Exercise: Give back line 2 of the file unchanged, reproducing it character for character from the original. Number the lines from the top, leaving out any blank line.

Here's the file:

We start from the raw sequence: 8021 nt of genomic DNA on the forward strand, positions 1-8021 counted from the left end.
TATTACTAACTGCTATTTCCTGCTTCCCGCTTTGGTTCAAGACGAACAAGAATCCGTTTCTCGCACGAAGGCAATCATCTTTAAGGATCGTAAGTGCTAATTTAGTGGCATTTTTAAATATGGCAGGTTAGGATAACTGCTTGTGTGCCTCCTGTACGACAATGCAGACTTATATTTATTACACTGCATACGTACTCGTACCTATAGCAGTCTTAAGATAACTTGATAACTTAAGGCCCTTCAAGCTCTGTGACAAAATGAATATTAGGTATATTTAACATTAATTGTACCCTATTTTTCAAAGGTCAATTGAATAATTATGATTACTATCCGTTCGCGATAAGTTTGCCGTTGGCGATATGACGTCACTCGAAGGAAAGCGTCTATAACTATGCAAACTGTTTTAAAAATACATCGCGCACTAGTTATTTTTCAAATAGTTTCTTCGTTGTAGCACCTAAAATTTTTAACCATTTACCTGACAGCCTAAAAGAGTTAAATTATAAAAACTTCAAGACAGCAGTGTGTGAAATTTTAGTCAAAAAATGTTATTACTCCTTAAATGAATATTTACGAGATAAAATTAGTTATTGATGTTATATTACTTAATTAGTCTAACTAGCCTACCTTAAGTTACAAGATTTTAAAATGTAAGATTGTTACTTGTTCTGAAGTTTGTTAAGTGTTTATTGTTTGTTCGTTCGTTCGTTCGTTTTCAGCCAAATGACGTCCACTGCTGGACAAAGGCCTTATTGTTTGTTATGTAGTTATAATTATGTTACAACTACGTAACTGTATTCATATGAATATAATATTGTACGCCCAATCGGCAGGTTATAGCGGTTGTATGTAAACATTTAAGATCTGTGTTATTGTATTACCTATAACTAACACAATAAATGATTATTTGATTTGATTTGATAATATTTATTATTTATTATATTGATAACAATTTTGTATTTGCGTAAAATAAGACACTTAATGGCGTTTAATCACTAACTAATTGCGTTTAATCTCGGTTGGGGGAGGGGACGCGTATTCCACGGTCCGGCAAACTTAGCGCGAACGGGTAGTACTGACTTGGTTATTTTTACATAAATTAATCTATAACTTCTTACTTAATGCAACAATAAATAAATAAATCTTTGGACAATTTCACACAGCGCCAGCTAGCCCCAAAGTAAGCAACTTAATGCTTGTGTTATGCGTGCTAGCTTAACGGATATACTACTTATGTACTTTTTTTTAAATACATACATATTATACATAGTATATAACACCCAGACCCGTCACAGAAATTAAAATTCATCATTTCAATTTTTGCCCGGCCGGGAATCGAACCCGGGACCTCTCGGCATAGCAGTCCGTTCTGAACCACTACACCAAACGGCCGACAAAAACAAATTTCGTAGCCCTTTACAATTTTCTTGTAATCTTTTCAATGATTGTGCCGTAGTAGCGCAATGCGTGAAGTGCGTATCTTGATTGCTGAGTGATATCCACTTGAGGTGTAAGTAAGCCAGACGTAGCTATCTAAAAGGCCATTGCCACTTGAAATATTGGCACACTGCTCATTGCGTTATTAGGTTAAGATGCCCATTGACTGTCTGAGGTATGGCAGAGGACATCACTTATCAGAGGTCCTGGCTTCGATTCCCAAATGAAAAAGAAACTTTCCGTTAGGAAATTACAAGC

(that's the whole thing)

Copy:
TATTACTAACTGCTATTTCCTGCTTCCCGCTTTGGTTCAAGACGAACAAGAATCCGTTTCTCGCACGAAGGCAATCATCTTTAAGGATCGTAAGTGCTAATTTAGTGGCATTTTTAAATATGGCAGGTTAGGATAACTGCTTGTGTGCCTCCTGTACGACAATGCAGACTTATATTTATTACACTGCATACGTACTCGTACCTATAGCAGTCTTAAGATAACTTGATAACTTAAGGCCCTTCAAGCTCTGTGACAAAATGAATATTAGGTATATTTAACATTAATTGTACCCTATTTTTCAAAGGTCAATTGAATAATTATGATTACTATCCGTTCGCGATAAGTTTGCCGTTGGCGATATGACGTCACTCGAAGGAAAGCGTCTATAACTATGCAAACTGTTTTAAAAATACATCGCGCACTAGTTATTTTTCAAATAGTTTCTTCGTTGTAGCACCTAAAATTTTTAACCATTTACCTGACAGCCTAAAAGAGTTAAATTATAAAAACTTCAAGACAGCAGTGTGTGAAATTTTAGTCAAAAAATGTTATTACTCCTTAAATGAATATTTACGAGATAAAATTAGTTATTGATGTTATATTACTTAATTAGTCTAACTAGCCTACCTTAAGTTACAAGATTTTAAAATGTAAGATTGTTACTTGTTCTGAAGTTTGTTAAGTGTTTATTGTTTGTTCGTTCGTTCGTTCGTTTTCAGCCAAATGACGTCCACTGCTGGACAAAGGCCTTATTGTTTGTTATGTAGTTATAATTATGTTACAACTACGTAACTGTATTCATATGAATATAATATTGTACGCCCAATCGGCAGGTTATAGCGGTTGTATGTAAACATTTAAGATCTGTGTTATTGTATTACCTATAACTAACACAATAAATGATTATTTGATTTGATTTGATAATATTTATTATTTATTATATTGATAACAATTTTGTATTTGCGTAAAATAAGACACTTAATGGCGTTTAATCACTAACTAATTGCGTTTAATCTCGGTTGGGGGAGGGGACGCGTATTCCACGGTCCGGCAAACTTAGCGCGAACGGGTAGTACTGACTTGGTTATTTTTACATAAATTAATCTATAACTTCTTACTTAATGCAACAATAAATAAATAAATCTTTGGACAATTTCACACAGCGCCAGCTAGCCCCAAAGTAAGCAACTTAATGCTTGTGTTATGCGTGCTAGCTTAACGGATATACTACTTATGTACTTTTTTTTAAATACATACATATTATACATAGTATATAACACCCAGACCCGTCACAGAAATTAAAATTCATCATTTCAATTTTTGCCCGGCCGGGAATCGAACCCGGGACCTCTCGGCATAGCAGTCCGTTCTGAACCACTACACCAAACGGCCGACAAAAACAAATTTCGTAGCCCTTTACAATTTTCTTGTAATCTTTTCAATGATTGTGCCGTAGTAGCGCAATGCGTGAAGTGCGTATCTTGATTGCTGAGTGATATCCACTTGAGGTGTAAGTAAGCCAGACGTAGCTATCTAAAAGGCCATTGCCACTTGAAATATTGGCACACTGCTCATTGCGTTATTAGGTTAAGATGCCCATTGACTGTCTGAGGTATGGCAGAGGACATCACTTATCAGAGGTCCTGGCTTCGATTCCCAAATGAAAAAGAAACTTTCCGTTAGGAAATTACAAGC